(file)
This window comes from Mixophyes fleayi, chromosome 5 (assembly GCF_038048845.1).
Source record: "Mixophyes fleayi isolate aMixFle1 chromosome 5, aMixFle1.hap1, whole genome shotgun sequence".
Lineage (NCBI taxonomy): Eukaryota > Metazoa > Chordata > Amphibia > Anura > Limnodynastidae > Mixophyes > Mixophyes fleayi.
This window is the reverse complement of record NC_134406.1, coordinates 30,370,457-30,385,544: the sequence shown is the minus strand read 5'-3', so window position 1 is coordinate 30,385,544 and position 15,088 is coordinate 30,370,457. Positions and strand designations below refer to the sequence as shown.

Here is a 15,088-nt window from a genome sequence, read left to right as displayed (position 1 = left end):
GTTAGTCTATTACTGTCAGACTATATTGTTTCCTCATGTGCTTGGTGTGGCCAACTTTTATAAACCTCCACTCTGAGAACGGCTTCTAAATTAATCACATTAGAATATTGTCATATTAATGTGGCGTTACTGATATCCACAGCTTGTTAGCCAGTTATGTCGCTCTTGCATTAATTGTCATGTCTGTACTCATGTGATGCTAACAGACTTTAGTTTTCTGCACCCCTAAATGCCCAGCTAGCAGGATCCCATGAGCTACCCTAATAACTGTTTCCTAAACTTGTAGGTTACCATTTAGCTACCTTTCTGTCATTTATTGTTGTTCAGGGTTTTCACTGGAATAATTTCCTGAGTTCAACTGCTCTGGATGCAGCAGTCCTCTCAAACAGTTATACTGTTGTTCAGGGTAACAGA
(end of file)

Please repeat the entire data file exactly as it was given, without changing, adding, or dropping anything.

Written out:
This window comes from Mixophyes fleayi, chromosome 5 (assembly GCF_038048845.1).
Source record: "Mixophyes fleayi isolate aMixFle1 chromosome 5, aMixFle1.hap1, whole genome shotgun sequence".
Lineage (NCBI taxonomy): Eukaryota > Metazoa > Chordata > Amphibia > Anura > Limnodynastidae > Mixophyes > Mixophyes fleayi.
This window is the reverse complement of record NC_134406.1, coordinates 30,370,457-30,385,544: the sequence shown is the minus strand read 5'-3', so window position 1 is coordinate 30,385,544 and position 15,088 is coordinate 30,370,457. Positions and strand designations below refer to the sequence as shown.

Here is a 15,088-nt window from a genome sequence, read left to right as displayed (position 1 = left end):
GTTAGTCTATTACTGTCAGACTATATTGTTTCCTCATGTGCTTGGTGTGGCCAACTTTTATAAACCTCCACTCTGAGAACGGCTTCTAAATTAATCACATTAGAATATTGTCATATTAATGTGGCGTTACTGATATCCACAGCTTGTTAGCCAGTTATGTCGCTCTTGCATTAATTGTCATGTCTGTACTCATGTGATGCTAACAGACTTTAGTTTTCTGCACCCCTAAATGCCCAGCTAGCAGGATCCCATGAGCTACCCTAATAACTGTTTCCTAAACTTGTAGGTTACCATTTAGCTACCTTTCTGTCATTTATTGTTGTTCAGGGTTTTCACTGGAATAATTTCCTGAGTTCAACTGCTCTGGATGCAGCAGTCCTCTCAAACAGTTATACTGTTGTTCAGGGTAACAGA